It’s tempting to blame alcoholism and drug addiction within a society on any number of things: liberal attitudes, cultural exposure through media, emphasis on individual freedom of choice, an ethos that includes “a right to feel good”—all these and more can be pointed to as society’s collective responsibility for alcohol and drug problems. And these, of course, entirely leave aside the issue of poverty, as well as other mental health issues and policies.
Now, consider a nation with harshly conservative attitudes, censored media, and a culture centered around a state-sponsored religion with a fundamentalist bent, and try to explain a drug and alcohol problem in the same light.
Saudi Arabia is experiencing a substance-abuse problem to the extent that compulsory drug testing is being considered. A judge in the city of Jeddah points to the recent explosion in divorce rates (over 500 a month recently) stemming from alcohol and drug use and the subsequent abuse of wives. Speed, in the form of Captagon (a Ritalin-like stimulant) has reached epidemic proportions in some areas. Hashish, alcohol, and heroin are also abused. All of these are highly illegal and possession could lead to imprisonment or the death penalty.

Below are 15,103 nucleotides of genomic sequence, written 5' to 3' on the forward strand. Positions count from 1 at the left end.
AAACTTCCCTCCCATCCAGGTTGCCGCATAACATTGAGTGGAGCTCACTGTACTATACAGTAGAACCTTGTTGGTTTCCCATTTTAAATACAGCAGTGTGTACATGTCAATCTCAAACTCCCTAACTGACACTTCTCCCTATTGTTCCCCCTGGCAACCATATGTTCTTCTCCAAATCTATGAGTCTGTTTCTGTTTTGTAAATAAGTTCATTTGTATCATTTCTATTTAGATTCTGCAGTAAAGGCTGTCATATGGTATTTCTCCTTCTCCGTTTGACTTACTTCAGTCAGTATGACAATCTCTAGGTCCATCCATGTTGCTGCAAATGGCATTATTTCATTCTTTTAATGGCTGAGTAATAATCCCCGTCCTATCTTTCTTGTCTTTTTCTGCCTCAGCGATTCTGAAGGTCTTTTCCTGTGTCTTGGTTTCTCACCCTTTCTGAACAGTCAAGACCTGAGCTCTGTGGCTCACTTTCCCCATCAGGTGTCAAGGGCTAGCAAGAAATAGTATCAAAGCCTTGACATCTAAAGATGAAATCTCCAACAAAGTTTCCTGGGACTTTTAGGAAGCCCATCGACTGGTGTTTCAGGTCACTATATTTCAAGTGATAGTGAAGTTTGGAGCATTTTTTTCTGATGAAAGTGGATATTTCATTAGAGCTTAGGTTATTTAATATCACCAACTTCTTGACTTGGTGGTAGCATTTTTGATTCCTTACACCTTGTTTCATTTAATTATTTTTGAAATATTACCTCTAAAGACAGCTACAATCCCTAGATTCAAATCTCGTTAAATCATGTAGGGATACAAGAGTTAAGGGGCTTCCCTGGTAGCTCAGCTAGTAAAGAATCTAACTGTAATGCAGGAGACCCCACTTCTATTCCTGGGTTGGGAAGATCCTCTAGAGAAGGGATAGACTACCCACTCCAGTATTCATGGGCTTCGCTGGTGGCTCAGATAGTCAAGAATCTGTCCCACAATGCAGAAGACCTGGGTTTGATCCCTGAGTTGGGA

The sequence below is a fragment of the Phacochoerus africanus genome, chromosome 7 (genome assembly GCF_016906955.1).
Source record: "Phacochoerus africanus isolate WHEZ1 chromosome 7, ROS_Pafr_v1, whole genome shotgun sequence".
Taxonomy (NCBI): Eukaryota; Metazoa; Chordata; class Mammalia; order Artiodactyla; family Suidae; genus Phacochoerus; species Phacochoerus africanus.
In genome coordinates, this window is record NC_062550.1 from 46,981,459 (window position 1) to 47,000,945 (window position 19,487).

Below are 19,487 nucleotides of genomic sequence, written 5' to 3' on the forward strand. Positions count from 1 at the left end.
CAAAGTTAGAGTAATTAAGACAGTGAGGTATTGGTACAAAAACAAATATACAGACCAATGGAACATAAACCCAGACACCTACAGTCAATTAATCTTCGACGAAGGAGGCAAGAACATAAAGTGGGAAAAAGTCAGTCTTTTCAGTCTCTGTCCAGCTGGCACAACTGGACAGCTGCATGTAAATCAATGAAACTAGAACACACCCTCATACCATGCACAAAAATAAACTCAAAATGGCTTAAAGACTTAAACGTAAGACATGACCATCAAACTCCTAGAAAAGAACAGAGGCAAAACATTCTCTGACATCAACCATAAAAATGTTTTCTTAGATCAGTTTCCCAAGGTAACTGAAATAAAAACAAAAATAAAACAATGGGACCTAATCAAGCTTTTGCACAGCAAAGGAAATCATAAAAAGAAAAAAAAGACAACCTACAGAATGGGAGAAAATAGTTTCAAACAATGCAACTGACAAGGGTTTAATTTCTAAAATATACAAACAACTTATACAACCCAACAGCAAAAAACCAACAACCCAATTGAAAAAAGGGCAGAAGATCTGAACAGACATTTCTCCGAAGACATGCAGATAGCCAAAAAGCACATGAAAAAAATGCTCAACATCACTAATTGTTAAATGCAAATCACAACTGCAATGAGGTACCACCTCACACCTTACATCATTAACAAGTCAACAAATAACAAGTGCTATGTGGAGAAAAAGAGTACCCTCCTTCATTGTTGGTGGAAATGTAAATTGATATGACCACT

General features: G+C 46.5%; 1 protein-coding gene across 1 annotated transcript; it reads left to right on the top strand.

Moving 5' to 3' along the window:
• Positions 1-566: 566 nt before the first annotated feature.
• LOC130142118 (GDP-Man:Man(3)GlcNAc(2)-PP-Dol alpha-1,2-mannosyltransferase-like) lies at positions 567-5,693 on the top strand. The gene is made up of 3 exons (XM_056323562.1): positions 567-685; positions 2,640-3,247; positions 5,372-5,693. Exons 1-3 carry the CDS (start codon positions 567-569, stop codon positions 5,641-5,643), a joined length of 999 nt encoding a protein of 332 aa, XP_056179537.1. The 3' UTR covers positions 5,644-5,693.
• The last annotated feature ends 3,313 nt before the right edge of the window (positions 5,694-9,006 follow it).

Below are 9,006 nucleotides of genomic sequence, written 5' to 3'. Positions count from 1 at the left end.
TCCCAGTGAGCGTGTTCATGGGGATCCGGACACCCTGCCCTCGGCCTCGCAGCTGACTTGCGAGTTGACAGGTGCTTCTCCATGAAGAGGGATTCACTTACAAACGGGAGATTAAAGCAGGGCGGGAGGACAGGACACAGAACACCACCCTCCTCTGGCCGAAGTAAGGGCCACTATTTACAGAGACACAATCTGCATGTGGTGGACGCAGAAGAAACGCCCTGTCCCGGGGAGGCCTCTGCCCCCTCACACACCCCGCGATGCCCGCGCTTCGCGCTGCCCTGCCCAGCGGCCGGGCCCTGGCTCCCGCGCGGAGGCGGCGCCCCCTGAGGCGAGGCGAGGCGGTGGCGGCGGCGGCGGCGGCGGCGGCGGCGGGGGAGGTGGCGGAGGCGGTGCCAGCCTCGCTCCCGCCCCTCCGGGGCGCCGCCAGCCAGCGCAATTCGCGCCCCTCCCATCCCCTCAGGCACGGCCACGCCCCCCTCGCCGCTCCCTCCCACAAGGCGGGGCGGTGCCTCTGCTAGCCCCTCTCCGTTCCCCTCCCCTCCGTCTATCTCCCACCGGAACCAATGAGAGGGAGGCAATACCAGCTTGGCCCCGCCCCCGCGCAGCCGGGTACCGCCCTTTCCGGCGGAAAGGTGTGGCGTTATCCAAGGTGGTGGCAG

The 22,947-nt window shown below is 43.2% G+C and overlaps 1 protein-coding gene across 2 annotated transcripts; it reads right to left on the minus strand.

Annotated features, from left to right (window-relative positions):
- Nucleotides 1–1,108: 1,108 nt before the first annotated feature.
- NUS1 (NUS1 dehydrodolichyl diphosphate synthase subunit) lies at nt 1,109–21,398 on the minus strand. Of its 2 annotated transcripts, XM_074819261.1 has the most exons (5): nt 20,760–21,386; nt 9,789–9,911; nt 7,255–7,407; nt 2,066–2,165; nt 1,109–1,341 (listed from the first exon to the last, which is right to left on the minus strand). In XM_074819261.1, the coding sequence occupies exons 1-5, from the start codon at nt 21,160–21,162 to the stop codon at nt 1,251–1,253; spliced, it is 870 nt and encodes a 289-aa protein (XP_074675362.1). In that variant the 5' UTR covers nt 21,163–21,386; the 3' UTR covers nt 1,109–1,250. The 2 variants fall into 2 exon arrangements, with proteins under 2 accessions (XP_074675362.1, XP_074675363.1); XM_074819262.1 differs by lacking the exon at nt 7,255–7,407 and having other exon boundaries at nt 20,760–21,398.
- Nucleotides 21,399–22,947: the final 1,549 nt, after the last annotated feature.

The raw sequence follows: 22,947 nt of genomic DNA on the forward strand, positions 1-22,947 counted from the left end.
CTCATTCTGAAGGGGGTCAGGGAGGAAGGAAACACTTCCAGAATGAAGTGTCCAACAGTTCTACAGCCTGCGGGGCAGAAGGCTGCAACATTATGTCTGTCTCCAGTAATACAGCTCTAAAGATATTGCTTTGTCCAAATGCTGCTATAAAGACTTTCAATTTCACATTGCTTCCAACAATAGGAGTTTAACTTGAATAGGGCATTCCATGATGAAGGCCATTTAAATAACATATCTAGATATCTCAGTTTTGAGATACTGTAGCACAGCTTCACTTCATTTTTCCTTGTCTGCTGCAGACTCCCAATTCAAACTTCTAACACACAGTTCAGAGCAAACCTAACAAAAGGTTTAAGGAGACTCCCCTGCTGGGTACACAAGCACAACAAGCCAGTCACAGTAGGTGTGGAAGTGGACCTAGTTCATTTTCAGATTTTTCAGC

Interestingly, according to an article from the Department of Neurosciences at King Faisal Hospital, “Peer pressure and psychosocial stresses were risk factors for initiation as well as relapse of substance abuse. Anxiety, depression . . . were the most common co-morbid disorders.”
So, the common factors, across societal boundaries, appear to be peer pressure, stress, anxiety, and depression. Once these are present, and a particular substance or combination of substances offers temporary relief, self-medication and repetition follow, along with a high risk for addiction. As long as the underlying factors are relieved, they don’t get addressed in their own right and eventually become aggravated and more difficult to find relief from, hence the cycle of addiction.
For those caught in the progressive grip of addiction—can’t moderate and can’t abstain altogether—help is available through treatment. Medical detox may be necessary, after which the addict must learn how to face and be free from the underlying factors of addiction.
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